About that big cape that no one bought


A Berber tribal cape from Morocco.

If you watch the “Antiques Roadshow” on television, you probably love those stories of how someone bought an odd little vase for $5 at a garage sale and discovered it was worth far more than that. For some buyers, it was  just sheer good fortune; for others, it was the payoff for years of  building up expertise in a specialty.

I’ve been collecting rugs and tribal weavings for 25 years, and I’m still waiting for that moment when I see a great piece lying in a dusty corner at an estate sale. Like all treasure hunters, I am filled with boundless optimism that the next outing will bring success.

 But sellers are getting more sophisticated, thanks to television shows and the Internet. Clues to the value of the most esoteric possessions can be found through modest searching on the World Wide Web. Why wouldn’t someone take a little time to do research before deciding what price to ask for such an item? Are they dumb or just lazy?

I’ve been asking myself those questions since I seem to have dodged a bullet at Saturday’s garage sale. In addition to the used submersible pumps and old basketball shoes I put up for sale, I decided to try selling a red and brown woolen cape that a relative had given me a few years ago. She was tired of hanging on to it. Her parents had bought the heavy cape in Berkeley back in the ’60s. She thought it was a Berber tribal weaving from North Africa.

Berkeley in the ’60s, as I recall through the haze, was filled with all kinds of exotica. Hippies were returning from places like Tibet, India and Marrakech with bells, baubles and textiles. Telegraph Avenue, when it wasn’t filled with protesters, cops and tear gas, looked like a Middle Eastern bazaar filled with street vendors peddling whatever they could.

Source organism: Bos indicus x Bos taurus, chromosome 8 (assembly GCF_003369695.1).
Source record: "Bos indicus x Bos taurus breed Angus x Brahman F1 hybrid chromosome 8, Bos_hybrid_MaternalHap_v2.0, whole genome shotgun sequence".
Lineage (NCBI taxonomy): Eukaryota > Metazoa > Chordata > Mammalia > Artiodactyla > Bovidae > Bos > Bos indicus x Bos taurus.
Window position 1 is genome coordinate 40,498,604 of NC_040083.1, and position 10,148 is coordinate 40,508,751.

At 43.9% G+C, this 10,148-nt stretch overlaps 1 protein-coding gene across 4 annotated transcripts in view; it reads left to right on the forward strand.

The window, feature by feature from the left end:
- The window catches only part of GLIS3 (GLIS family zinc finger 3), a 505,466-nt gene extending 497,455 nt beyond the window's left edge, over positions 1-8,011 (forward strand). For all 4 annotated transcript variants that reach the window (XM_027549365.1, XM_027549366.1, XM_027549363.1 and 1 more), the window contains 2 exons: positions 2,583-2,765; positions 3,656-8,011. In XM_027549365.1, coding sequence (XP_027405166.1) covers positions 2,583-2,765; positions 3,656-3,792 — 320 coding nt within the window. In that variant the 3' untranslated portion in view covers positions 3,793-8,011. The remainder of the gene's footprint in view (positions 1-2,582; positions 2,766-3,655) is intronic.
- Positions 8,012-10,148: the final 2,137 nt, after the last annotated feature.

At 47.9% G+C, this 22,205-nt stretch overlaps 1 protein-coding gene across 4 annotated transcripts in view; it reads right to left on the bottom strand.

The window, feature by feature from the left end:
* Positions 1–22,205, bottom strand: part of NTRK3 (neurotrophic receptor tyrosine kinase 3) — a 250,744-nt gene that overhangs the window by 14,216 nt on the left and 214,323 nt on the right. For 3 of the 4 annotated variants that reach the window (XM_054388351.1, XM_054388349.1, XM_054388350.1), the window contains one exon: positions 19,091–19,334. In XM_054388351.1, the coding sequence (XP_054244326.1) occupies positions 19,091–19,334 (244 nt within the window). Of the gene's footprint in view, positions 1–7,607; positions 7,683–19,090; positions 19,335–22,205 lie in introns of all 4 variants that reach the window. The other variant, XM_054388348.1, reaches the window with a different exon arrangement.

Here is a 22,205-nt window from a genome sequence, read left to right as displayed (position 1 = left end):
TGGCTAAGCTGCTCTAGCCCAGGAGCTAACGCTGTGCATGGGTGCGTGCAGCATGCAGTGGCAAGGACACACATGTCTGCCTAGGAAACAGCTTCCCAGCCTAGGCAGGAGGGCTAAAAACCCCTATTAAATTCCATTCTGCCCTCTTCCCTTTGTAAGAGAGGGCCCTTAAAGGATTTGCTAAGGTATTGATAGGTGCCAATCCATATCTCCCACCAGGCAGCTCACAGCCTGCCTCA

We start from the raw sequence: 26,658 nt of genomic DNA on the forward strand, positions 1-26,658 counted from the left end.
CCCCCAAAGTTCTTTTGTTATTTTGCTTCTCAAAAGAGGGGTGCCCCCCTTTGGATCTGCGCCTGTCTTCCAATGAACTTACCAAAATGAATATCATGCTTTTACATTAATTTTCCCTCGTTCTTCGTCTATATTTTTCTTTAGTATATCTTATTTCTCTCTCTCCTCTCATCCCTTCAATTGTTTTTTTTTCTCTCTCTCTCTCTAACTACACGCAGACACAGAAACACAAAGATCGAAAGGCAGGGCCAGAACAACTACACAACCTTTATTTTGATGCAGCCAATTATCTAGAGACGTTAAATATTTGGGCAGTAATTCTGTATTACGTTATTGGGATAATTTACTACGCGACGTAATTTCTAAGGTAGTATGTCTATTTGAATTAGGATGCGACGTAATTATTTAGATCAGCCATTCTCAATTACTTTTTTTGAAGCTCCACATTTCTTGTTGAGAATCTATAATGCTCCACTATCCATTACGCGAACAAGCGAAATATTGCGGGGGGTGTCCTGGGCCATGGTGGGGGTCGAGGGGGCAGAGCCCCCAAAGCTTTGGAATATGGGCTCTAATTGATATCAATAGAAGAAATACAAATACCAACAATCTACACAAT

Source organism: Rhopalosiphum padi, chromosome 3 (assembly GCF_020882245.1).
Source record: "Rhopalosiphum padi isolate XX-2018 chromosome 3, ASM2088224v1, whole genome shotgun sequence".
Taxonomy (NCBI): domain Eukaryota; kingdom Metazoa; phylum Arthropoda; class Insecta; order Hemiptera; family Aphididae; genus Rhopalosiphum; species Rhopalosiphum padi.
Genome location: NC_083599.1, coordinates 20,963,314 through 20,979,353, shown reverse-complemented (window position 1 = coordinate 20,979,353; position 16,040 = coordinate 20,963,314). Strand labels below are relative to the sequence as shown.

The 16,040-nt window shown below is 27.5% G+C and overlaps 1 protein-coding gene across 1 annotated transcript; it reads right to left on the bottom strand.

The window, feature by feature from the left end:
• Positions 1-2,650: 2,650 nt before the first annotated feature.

Although I liked the cape, filled with brightly colored embroidered tribal symbols, I assumed it was a relatively inexpensive weaving geared to the tourist trade. I set up an aluminum ladder in the driveway and draped the cape over it. I priced it at $125, high enough to indicate this item was special but low enough to entice an impulsive buyer. The cape drew several compliments, but no one made me an offer.

Rather than ship it off to the Sacramento SPCA thrift shop with the rest of the unsold goods, I decided to try selling it online. But instead of continuing with my laziness, I decided to do some online research to pin down what I had and what it might be worth. I found two items on eBay under the heading “Berber cape,” and one looked vaguely similar in color and designs. It was described as a Moroccan Berber shepherd evil-eye cloak called an afhnik that came from a 1920 estate. The buy-it-now price was $1,080.

Holy-moly — $1,080! An unpleasant internal voice started to berate me for being not only lazy but also an idiot. I retorted that the eBay cape was touted as being close to 100 years old and looked significantly different. In the collectible world, those factors might mean a lot.

At another site, I saw an afhnik quite similar to mine. It was also described as circa 1920 and from the same estate as the eBay cape. The price was $1,200. The site explained that the main red color was supposed to resemble an eye to ward off evil, and a lizard in the center was supposed to puncture evil with its sharp tongue. The cape was made by tribal women in the High Atlas mountains of Morocco. Further searching uncovered newer afhniks in the $500 range.

So, I don’t know exactly what I have, what it’s worth or who would be interested in buying it, but I am going to be a careful and patient seller.

And for all you hunters of garage-sale treasures, thank you for overlooking this modest one.

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4 Responses to About that big cape that no one bought

  1. louis dubreuil says:


    this piece is a berber cloak for male shepherds, named akhnif. Those cloaks wer made by AIT OUAOUZGUITE bereber tribe in the Atlas mountains. There are two types of akhnifs : real old ones that have been used by real shepherds and collected, and copies made later for tourism market. Generally those which seems “new” with no signs od wear are from the second type and are less valued. First ones are very heavy and made of dark goat hairs.

    Louis dubreuil

  2. Janis Edwards says:

    Check with the Museum of Textile art in D.C. If they are interested, a donation could have as much value as you would get from an individual buyer. Even closer: U.C. Davis design department has people who know textiles. It is beautiful. Glad you hung onto it. It doesn’t belong in a thrift shop, even for the SPCA.

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